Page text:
Pressing Leaves | Lyndsie Conklin

Image: René Vincit

Pressing Leaves

I took three ginkgo leaves
from two trees transplanted
in the heart of our metropolis.
How odd the ancient arbors
seem hidden in the aspens
and junipers, which outgrow
the non-native bushel
in the quantity of limbs,
leaves, and outstretched height.
But I wouldn’t dare pluck
the conical cliche of yellows,
nor could I keep the needles
of evergreen foliage.
Instead, I wanted these green,
bifurcating, fan shapes
to be a small reminder
of a beautiful morning
on a city park walk with caffeine
and donuts, hand in hand
intimacy, late in September
as all the other leaves
began their cycle of death.
Once home, pettily distant
from the innocent memory,
I grabbed my notebook
and store-brand scotch tape
and began to catalog
all the symbolism of the day.
I considered how long the leaves
could remain pressed
in the unlined, coil-bound book
but not if the tape
would hold steady
and the cylinder seam
began to dry and die.
But somehow, those three leaves
remain in their place,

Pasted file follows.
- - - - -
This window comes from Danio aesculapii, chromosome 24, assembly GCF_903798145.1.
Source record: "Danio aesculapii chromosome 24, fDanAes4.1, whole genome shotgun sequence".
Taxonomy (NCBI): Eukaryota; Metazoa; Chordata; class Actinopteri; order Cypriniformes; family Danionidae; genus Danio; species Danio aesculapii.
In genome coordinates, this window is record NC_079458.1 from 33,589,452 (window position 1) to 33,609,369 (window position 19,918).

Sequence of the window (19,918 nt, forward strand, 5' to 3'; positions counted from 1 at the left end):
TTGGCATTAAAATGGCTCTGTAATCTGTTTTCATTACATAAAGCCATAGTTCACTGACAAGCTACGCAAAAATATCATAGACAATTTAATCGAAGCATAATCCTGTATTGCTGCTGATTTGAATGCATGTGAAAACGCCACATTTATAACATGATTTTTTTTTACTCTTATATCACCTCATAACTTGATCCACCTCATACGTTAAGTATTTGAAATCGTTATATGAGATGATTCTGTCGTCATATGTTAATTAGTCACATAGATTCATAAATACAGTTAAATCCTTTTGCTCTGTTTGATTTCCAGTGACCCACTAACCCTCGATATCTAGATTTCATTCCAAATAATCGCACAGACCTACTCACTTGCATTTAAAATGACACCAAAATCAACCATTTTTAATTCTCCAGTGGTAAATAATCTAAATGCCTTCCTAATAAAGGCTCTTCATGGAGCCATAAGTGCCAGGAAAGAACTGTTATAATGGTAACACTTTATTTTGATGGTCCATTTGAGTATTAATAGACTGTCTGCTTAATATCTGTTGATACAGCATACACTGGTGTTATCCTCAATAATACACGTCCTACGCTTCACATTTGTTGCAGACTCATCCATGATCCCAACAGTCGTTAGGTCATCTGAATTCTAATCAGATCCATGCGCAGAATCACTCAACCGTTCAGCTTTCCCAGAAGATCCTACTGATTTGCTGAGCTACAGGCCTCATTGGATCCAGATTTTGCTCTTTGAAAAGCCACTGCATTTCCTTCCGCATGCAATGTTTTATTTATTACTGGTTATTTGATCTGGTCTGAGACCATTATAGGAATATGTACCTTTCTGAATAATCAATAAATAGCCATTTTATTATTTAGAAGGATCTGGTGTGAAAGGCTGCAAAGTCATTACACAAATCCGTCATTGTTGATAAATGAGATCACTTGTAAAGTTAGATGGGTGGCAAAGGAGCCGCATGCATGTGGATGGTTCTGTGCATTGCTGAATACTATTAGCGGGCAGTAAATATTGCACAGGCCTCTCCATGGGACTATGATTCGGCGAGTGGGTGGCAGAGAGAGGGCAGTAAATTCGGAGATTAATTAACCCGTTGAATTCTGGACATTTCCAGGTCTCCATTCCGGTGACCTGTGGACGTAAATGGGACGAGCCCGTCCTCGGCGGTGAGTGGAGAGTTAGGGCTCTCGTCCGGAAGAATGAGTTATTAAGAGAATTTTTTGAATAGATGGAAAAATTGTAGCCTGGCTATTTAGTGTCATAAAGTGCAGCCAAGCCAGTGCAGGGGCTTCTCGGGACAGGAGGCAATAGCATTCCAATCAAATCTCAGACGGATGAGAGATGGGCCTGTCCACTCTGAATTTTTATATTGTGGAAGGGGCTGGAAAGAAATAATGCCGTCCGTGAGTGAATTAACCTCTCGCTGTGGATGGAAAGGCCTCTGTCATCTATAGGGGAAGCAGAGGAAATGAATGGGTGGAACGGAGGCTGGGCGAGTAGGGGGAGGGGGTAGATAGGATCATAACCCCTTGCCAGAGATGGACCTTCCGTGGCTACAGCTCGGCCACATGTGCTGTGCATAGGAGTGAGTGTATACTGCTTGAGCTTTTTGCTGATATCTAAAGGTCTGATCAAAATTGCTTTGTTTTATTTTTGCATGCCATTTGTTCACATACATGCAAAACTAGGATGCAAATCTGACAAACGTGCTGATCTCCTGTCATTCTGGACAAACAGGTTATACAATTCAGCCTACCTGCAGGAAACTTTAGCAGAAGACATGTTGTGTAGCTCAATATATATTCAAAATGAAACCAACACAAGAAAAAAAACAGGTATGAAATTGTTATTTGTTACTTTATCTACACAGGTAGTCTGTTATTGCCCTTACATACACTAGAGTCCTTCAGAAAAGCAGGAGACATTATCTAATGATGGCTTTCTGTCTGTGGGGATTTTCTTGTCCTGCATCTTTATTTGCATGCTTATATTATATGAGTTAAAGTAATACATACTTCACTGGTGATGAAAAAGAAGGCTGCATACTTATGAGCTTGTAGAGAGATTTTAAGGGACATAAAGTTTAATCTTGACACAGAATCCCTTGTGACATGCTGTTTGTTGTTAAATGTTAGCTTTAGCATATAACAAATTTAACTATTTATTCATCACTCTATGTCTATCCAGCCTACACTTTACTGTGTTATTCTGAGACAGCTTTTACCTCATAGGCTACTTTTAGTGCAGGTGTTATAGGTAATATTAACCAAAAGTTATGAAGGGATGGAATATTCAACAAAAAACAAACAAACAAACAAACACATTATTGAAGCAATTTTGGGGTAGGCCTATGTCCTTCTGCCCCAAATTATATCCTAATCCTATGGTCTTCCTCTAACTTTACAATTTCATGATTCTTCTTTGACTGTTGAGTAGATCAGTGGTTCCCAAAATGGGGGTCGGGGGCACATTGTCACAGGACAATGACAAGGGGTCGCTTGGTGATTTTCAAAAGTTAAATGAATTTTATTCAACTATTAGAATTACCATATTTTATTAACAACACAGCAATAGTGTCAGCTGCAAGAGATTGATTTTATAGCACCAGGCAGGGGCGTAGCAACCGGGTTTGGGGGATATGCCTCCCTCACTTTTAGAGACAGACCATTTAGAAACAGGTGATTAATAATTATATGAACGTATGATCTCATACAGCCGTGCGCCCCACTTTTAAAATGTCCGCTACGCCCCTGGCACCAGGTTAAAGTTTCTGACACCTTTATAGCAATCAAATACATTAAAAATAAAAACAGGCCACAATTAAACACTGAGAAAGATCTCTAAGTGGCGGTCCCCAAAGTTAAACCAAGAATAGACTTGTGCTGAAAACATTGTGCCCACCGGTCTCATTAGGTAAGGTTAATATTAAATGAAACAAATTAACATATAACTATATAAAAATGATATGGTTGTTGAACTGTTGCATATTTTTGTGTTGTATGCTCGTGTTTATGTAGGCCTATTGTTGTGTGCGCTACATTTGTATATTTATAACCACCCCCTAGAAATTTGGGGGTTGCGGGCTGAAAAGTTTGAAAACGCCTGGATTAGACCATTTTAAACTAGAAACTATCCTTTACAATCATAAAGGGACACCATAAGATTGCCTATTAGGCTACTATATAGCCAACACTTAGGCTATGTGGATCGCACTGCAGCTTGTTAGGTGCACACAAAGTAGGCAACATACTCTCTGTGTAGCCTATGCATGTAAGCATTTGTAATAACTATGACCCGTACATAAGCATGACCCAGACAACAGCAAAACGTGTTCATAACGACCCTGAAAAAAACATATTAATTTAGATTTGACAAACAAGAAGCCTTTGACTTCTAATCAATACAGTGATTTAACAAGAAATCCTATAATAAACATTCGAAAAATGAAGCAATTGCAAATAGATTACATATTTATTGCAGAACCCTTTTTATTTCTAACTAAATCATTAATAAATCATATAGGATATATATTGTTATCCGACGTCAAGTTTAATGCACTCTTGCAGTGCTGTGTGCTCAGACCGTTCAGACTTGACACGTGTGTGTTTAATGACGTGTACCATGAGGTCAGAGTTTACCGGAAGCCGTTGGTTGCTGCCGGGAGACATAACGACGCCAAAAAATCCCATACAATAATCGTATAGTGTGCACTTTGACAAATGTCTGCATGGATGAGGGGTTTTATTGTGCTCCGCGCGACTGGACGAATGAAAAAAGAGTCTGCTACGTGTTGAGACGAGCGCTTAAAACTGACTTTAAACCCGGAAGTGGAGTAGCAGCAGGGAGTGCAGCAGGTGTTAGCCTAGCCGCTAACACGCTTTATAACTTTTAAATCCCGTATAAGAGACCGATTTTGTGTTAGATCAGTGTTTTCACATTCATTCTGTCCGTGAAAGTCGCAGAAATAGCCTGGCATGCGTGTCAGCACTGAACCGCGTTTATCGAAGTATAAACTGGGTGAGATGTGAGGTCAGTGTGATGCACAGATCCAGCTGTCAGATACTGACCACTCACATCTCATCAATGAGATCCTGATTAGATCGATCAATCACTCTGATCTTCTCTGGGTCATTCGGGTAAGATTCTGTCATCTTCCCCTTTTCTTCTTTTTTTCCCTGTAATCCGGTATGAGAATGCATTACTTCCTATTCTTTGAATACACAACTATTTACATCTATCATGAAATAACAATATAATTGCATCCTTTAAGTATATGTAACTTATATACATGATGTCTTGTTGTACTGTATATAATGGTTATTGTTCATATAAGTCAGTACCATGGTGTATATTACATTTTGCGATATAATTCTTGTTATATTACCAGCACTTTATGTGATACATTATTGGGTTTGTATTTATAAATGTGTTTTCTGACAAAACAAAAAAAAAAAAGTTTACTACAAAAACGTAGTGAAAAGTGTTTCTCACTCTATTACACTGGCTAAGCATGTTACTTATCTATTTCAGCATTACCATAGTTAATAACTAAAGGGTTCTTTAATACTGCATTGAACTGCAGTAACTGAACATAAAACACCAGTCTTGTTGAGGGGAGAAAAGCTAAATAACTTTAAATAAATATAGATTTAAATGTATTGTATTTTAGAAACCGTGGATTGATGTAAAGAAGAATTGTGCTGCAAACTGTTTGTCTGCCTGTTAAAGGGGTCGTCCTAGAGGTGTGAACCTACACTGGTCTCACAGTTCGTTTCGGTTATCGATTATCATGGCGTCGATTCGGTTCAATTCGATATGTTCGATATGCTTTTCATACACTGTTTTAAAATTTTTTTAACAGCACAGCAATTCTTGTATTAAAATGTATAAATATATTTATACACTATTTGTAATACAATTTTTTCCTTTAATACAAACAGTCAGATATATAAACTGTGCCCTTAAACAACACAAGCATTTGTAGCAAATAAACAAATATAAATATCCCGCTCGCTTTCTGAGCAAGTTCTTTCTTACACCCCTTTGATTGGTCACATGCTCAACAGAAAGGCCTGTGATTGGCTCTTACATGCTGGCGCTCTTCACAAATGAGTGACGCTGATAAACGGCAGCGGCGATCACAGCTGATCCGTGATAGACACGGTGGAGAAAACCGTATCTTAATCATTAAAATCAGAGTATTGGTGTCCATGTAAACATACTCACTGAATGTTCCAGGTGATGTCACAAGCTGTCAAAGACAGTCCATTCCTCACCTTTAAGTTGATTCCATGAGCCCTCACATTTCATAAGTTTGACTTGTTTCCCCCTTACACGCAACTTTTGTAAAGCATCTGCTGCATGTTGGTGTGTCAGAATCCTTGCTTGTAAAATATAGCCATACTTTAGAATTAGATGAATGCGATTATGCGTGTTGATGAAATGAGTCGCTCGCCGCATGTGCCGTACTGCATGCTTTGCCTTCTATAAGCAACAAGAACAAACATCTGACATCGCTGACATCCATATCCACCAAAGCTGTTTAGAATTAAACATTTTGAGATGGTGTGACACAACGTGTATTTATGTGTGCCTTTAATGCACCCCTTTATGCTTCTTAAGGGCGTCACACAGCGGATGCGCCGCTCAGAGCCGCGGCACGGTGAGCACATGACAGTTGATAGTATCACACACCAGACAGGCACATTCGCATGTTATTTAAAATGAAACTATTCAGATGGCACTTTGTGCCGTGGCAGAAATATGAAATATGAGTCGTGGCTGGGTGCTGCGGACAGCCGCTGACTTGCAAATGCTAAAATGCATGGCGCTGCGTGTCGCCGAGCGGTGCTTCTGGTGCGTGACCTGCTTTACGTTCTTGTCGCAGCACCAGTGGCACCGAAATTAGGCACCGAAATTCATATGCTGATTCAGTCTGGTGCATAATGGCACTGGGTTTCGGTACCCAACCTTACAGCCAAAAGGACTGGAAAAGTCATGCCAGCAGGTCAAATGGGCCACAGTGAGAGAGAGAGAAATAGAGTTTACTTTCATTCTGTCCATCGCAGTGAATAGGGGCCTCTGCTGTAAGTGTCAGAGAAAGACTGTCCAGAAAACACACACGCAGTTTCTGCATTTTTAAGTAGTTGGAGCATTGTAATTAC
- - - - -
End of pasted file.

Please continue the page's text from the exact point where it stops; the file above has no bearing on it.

bookmarking our morning
and the difference between
native and ancient trees.

Lyndsie Conklin (she/her) is a Montanan transplanted to Colorado, living with her husband and cat, Beans. She enjoys getting outside, being a cat mom, breakfast foods, Diet Coke, oversharing Type 1 Diabetic memes, and writing poetry and erotica. Lyndsie attempts to find romance, beauty, and darkness hidden within the little things while highlighting these little, gross beauties within complex, current topics, such as mental health and LGBTQ+ and women’s issues. Lyndsie holds a Bachelor of Arts in English from Western Colorado University and a Masters of Education in Higher Education Administration from Post University. Some of her work has been featured in Soupcan Magazine, The Sleeve Magazine, Pile Press, and Dreamer by Night Magazine.